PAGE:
Amanda Kern has three children—she says she has three babies in heaven, too.
Kern is just one woman who's chosen to speak out about miscarriage, and she details her experiences in a blog. The Orlando, Fla., mother had two miscarriages more than 13 years ago before the birth of her first child. She began blogging around the time of her third miscarriage, which happened between the births of her second and third children.
“Most [people] think a miscarriage is something a couple can simply get over because it happens so early, but to be honest, the moment we saw a plus sign on the pregnancy test every time we felt a strong connection to the baby we were expecting,” Kern said.
A new survey shows that the majority of Americans are misinformed about how common miscarriages are and what causes them. Researchers at the Montefiore Medical Center and the Albert Einstein College of Medicine of Yeshiva University conducted the survey, and the results were presented at the recent American Society for Reproductive Medicine conference in Boston.
“Miscarriage is a traditionally taboo subject that is rarely discussed publicly—even though nearly one million occur in the U.S. each year, making it the most common complication of pregnancy,” said Dr. Zev Williams, director of Montefiore’s Program for Early and Recurrent Pregnancy Loss. Williams, who is also an assistant professor at Einstein, said the study goal was to better understand perceptions about miscarriage and start a discussion on the topic.
“We want women to understand they're not alone and know there are tests that may help them learn what happened, hopefully reducing those negative feelings,” Williams said.
What Really Causes a Miscarriage?
Of more than 1,000 women and men surveyed, 65 percent believe miscarriage is rare—in reality, it happens in about one in four pregnancies. Many women don't even know they are pregnant when it occurs.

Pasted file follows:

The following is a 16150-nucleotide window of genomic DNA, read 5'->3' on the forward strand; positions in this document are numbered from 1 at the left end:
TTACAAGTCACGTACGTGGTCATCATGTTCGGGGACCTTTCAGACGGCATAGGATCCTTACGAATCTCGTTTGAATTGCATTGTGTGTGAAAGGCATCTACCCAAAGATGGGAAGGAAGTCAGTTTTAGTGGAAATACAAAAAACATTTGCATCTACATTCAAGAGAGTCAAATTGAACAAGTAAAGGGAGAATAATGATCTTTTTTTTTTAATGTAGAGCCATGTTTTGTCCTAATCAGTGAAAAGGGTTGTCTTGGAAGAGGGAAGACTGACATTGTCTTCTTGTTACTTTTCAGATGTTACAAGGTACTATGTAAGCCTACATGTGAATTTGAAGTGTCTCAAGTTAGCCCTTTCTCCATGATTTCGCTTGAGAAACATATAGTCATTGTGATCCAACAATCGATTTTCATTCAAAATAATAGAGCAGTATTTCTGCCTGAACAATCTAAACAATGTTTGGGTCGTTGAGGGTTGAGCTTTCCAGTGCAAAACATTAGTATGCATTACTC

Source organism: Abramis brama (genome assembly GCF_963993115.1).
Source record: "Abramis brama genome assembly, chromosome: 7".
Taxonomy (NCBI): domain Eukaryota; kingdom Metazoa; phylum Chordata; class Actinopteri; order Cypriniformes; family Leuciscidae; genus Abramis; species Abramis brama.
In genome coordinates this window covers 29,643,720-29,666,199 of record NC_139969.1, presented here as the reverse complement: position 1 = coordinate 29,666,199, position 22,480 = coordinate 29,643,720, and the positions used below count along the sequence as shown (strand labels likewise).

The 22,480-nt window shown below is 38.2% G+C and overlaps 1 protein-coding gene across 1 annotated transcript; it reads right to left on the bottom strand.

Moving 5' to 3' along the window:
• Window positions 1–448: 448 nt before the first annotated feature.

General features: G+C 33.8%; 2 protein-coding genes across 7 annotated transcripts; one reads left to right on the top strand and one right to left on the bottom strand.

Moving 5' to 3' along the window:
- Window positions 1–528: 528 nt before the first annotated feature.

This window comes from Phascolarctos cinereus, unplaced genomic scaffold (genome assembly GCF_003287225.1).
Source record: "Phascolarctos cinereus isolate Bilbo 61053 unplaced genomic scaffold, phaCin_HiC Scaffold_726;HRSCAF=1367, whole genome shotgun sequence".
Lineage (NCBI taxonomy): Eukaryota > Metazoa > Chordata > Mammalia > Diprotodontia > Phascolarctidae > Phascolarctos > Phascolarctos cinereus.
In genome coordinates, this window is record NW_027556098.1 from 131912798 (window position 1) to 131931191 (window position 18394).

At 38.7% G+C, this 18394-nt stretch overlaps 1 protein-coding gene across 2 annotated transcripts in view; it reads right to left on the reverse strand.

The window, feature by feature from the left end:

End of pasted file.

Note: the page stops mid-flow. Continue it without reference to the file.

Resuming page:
The survey also shows that 41 percent of Americans think a sexually transmitted disease can cause a miscarriage, 31 percent say it can be caused by a previous abortion, and 28 percent say implanted birth control devices can be to blame. Seventy-six percent of survey respondents believe a stressful event can trigger a miscarriage, and 64 percent believe that lifting a heavy object can, too.
None of these beliefs are true. In fact, about 60 to 80 percent of miscarriages are caused by chromosomal abnormalities.
“In reality, most miscarriages are due to the embryo itself...kind of like nature’s way of preventing a birth defect,” said Dr. Serena Chen, director of the reproductive endocrinology division at Saint Barnabas Medical Center in Livingston, N.J. She said that the risk factors for miscarriage and birth defects include obesity, alcohol use, and smoking.
Dr. Jeffrey Steinberg, founder of The Fertility Institutes, said that the likelihood of a fetus having genetic abnormalities rises with a woman’s age, but new research shows that younger couples can be affected, too.
“This information is very important, as this knowledge may keep couples from traumatizing themselves with blame or guilt about factors that are simply beyond their control,” Steinberg said.
People Recognize the Emotional Toll of Miscarriage
Most of the people surveyed, however, did not dismiss that miscarriage’s emotional affects are severe—66 percent say that a miscarriage can be the emotional equivalent of losing a child.
“I do believe the pain is just as real and just as significant as losing a baby at full-term,” Kern said. “I certainly wished more people today would take the time to reach out to their family and friends who have lost a baby, no matter how early the baby was lost, and take time to acknowledge the loss—and to acknowledge that the baby did exist.”
Women Need Support After Miscarriage
Williams said the study shows that false perceptions in the U.S. are significant, and that more education is necessary to erase the stigma and help those who have suffered from miscarriage.
“Far too many families are experiencing loss in silence, and I think if there was a stronger show of support that miscarriage wouldn't be such a taboo topic to talk about,” she said.
Shannon Guyton, editorial director of TheBump.com, also experienced three miscarriages.
“I had many well-meaning friends and family members that blamed my losses on my worrying, and even while my doctor confirmed what I logically knew (that the losses were due to biology), those comments still sat in the back of my mind,” she said.
Guyton said it’s important to remember that experiencing miscarriage doesn’t mean a woman won’t be able to conceive.
“Most women go on to have successful pregnancies after a miscarriage,” Guyton added.